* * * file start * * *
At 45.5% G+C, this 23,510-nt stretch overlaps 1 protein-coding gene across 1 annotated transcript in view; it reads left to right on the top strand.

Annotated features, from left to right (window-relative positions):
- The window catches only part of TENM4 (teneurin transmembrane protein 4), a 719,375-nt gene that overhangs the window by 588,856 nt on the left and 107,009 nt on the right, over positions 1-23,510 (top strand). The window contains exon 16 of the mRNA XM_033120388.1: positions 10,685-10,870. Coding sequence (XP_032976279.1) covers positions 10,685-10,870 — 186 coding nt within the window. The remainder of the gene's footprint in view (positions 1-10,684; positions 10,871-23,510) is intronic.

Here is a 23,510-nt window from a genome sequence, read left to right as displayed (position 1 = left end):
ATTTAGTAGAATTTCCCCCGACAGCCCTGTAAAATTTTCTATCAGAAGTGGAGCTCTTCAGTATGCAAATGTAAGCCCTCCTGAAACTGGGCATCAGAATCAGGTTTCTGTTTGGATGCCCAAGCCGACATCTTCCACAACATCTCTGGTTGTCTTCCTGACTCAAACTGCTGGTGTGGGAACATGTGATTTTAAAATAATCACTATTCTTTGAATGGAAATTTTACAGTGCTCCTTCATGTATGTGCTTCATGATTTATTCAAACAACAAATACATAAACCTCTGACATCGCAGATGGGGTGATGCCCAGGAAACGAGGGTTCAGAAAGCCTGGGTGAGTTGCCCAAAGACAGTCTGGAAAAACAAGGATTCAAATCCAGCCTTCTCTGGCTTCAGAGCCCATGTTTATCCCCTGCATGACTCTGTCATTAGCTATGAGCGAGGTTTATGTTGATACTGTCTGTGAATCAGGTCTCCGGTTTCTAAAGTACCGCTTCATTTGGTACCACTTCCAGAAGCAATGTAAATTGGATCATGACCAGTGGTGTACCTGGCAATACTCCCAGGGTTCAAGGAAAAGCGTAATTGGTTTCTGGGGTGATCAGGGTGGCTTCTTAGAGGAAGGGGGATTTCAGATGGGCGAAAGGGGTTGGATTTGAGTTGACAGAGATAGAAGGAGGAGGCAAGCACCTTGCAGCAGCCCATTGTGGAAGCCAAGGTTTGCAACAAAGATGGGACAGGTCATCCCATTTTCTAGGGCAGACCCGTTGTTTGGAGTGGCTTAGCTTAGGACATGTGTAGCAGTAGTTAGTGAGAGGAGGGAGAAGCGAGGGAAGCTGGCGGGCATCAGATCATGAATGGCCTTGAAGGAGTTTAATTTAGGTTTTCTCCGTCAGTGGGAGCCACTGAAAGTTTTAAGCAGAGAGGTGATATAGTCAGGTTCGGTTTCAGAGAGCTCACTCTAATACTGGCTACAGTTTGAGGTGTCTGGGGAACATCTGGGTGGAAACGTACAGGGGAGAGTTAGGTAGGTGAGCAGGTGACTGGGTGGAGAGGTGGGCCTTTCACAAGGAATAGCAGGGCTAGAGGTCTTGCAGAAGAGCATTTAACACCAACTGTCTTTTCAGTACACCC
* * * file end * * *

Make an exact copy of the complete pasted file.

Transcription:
At 45.5% G+C, this 23,510-nt stretch overlaps 1 protein-coding gene across 1 annotated transcript in view; it reads left to right on the top strand.

Annotated features, from left to right (window-relative positions):
- The window catches only part of TENM4 (teneurin transmembrane protein 4), a 719,375-nt gene that overhangs the window by 588,856 nt on the left and 107,009 nt on the right, over positions 1-23,510 (top strand). The window contains exon 16 of the mRNA XM_033120388.1: positions 10,685-10,870. Coding sequence (XP_032976279.1) covers positions 10,685-10,870 — 186 coding nt within the window. The remainder of the gene's footprint in view (positions 1-10,684; positions 10,871-23,510) is intronic.

Here is a 23,510-nt window from a genome sequence, read left to right as displayed (position 1 = left end):
ATTTAGTAGAATTTCCCCCGACAGCCCTGTAAAATTTTCTATCAGAAGTGGAGCTCTTCAGTATGCAAATGTAAGCCCTCCTGAAACTGGGCATCAGAATCAGGTTTCTGTTTGGATGCCCAAGCCGACATCTTCCACAACATCTCTGGTTGTCTTCCTGACTCAAACTGCTGGTGTGGGAACATGTGATTTTAAAATAATCACTATTCTTTGAATGGAAATTTTACAGTGCTCCTTCATGTATGTGCTTCATGATTTATTCAAACAACAAATACATAAACCTCTGACATCGCAGATGGGGTGATGCCCAGGAAACGAGGGTTCAGAAAGCCTGGGTGAGTTGCCCAAAGACAGTCTGGAAAAACAAGGATTCAAATCCAGCCTTCTCTGGCTTCAGAGCCCATGTTTATCCCCTGCATGACTCTGTCATTAGCTATGAGCGAGGTTTATGTTGATACTGTCTGTGAATCAGGTCTCCGGTTTCTAAAGTACCGCTTCATTTGGTACCACTTCCAGAAGCAATGTAAATTGGATCATGACCAGTGGTGTACCTGGCAATACTCCCAGGGTTCAAGGAAAAGCGTAATTGGTTTCTGGGGTGATCAGGGTGGCTTCTTAGAGGAAGGGGGATTTCAGATGGGCGAAAGGGGTTGGATTTGAGTTGACAGAGATAGAAGGAGGAGGCAAGCACCTTGCAGCAGCCCATTGTGGAAGCCAAGGTTTGCAACAAAGATGGGACAGGTCATCCCATTTTCTAGGGCAGACCCGTTGTTTGGAGTGGCTTAGCTTAGGACATGTGTAGCAGTAGTTAGTGAGAGGAGGGAGAAGCGAGGGAAGCTGGCGGGCATCAGATCATGAATGGCCTTGAAGGAGTTTAATTTAGGTTTTCTCCGTCAGTGGGAGCCACTGAAAGTTTTAAGCAGAGAGGTGATATAGTCAGGTTCGGTTTCAGAGAGCTCACTCTAATACTGGCTACAGTTTGAGGTGTCTGGGGAACATCTGGGTGGAAACGTACAGGGGAGAGTTAGGTAGGTGAGCAGGTGACTGGGTGGAGAGGTGGGCCTTTCACAAGGAATAGCAGGGCTAGAGGTCTTGCAGAAGAGCATTTAACACCAACTGTCTTTTCAGTACACCC